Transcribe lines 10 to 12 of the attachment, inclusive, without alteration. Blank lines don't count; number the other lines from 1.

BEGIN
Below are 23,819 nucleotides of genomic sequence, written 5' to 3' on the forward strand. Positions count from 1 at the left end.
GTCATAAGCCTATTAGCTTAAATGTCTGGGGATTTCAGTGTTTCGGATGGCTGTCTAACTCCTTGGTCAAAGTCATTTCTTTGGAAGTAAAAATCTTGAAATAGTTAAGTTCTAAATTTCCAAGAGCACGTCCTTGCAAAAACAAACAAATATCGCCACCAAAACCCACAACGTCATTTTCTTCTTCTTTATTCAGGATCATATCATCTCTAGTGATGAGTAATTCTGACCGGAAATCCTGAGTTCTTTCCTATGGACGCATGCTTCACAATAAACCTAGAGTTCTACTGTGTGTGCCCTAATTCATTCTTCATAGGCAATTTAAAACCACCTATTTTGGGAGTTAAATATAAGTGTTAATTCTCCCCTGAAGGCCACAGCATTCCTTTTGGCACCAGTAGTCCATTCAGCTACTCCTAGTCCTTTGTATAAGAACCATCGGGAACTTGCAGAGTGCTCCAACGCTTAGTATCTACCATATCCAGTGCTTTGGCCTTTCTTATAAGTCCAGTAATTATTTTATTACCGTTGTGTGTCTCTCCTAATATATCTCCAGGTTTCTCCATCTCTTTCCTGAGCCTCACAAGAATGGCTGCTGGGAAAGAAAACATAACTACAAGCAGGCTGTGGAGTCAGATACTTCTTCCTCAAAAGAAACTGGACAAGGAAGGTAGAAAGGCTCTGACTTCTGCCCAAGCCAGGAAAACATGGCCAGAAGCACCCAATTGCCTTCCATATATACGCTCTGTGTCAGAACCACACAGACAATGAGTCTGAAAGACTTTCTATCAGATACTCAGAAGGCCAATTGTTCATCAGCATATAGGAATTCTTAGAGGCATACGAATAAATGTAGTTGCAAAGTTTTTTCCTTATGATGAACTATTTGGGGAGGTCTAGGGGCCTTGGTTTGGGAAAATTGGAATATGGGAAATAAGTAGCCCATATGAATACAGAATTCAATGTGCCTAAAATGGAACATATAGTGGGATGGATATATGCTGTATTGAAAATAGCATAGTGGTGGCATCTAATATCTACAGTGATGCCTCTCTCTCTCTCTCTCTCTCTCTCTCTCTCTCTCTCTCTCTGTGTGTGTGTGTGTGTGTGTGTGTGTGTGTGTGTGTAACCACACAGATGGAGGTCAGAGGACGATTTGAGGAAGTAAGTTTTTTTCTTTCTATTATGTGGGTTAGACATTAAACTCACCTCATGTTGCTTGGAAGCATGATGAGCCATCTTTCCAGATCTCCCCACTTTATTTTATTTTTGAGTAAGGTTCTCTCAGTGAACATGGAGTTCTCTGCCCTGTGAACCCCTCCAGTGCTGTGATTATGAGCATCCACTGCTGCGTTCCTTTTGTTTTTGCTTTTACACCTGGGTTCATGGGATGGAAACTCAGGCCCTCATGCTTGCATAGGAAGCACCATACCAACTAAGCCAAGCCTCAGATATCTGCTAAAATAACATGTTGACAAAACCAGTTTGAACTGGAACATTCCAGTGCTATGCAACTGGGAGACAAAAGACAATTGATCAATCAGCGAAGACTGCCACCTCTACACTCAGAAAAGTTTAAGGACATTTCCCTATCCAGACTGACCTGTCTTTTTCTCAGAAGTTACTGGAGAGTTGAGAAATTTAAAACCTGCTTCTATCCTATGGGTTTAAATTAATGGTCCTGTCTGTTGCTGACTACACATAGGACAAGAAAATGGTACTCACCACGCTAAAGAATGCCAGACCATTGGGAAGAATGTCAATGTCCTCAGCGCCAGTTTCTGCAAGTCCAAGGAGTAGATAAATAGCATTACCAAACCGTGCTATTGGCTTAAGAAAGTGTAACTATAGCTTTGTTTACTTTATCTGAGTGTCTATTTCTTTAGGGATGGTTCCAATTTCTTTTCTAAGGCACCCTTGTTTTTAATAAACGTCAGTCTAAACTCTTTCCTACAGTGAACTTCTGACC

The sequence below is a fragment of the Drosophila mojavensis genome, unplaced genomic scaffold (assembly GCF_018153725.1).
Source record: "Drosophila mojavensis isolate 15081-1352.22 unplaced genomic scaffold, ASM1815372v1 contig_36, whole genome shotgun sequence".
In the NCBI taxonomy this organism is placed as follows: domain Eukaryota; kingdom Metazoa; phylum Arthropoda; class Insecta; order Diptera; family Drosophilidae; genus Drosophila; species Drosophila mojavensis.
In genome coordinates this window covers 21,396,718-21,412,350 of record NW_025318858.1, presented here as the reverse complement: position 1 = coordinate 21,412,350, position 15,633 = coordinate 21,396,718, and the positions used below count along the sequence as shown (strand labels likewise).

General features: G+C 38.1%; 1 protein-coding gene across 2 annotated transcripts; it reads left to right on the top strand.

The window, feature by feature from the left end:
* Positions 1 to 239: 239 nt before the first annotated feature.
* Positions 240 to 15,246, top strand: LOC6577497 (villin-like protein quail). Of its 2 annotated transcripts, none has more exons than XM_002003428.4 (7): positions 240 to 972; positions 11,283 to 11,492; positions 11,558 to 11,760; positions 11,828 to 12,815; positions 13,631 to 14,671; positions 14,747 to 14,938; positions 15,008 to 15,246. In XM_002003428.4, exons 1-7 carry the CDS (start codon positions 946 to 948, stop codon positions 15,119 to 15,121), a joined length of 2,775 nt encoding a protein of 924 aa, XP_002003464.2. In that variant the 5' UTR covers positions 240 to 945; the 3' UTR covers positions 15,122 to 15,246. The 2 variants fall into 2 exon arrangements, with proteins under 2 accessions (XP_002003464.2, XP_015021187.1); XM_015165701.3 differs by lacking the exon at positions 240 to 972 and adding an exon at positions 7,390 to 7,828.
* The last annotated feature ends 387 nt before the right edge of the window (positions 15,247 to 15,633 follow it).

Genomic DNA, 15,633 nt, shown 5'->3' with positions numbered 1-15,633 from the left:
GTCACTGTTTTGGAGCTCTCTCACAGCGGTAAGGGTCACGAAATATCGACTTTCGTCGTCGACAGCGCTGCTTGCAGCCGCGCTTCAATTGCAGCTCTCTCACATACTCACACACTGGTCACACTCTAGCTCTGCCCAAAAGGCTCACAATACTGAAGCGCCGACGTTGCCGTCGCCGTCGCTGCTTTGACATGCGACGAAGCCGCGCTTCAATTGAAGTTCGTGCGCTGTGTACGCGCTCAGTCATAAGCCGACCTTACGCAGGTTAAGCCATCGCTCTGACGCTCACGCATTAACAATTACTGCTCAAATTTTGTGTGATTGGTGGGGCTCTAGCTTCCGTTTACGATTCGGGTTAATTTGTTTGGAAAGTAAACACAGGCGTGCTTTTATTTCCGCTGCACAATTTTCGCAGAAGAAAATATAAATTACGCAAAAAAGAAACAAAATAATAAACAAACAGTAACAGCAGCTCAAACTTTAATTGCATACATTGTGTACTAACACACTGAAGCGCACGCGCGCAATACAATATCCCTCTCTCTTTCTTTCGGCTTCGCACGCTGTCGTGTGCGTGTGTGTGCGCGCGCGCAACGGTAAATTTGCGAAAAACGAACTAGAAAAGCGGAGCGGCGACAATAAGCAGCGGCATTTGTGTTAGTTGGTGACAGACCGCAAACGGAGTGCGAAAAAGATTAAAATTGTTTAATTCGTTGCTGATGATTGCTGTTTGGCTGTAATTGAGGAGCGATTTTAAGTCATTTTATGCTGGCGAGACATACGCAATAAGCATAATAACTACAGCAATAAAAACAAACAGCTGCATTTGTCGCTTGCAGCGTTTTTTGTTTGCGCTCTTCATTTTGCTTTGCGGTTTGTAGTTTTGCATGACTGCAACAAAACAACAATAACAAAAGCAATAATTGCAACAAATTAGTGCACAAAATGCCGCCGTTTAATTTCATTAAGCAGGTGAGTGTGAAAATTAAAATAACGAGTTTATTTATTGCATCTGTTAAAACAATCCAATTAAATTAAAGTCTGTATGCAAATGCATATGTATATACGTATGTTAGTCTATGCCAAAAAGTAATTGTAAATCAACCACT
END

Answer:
* Positions 240 to 15,246, top strand: LOC6577497 (villin-like protein quail). Of its 2 annotated transcripts, none has more exons than XM_002003428.4 (7): positions 240 to 972; positions 11,283 to 11,492; positions 11,558 to 11,760; positions 11,828 to 12,815; positions 13,631 to 14,671; positions 14,747 to 14,938; positions 15,008 to 15,246. In XM_002003428.4, exons 1-7 carry the CDS (start codon positions 946 to 948, stop codon positions 15,119 to 15,121), a joined length of 2,775 nt encoding a protein of 924 aa, XP_002003464.2. In that variant the 5' UTR covers positions 240 to 945; the 3' UTR covers positions 15,122 to 15,246. The 2 variants fall into 2 exon arrangements, with proteins under 2 accessions (XP_002003464.2, XP_015021187.1); XM_015165701.3 differs by lacking the exon at positions 240 to 972 and adding an exon at positions 7,390 to 7,828.
* The last annotated feature ends 387 nt before the right edge of the window (positions 15,247 to 15,633 follow it).

Genomic DNA, 15,633 nt, shown 5'->3' with positions numbered 1-15,633 from the left: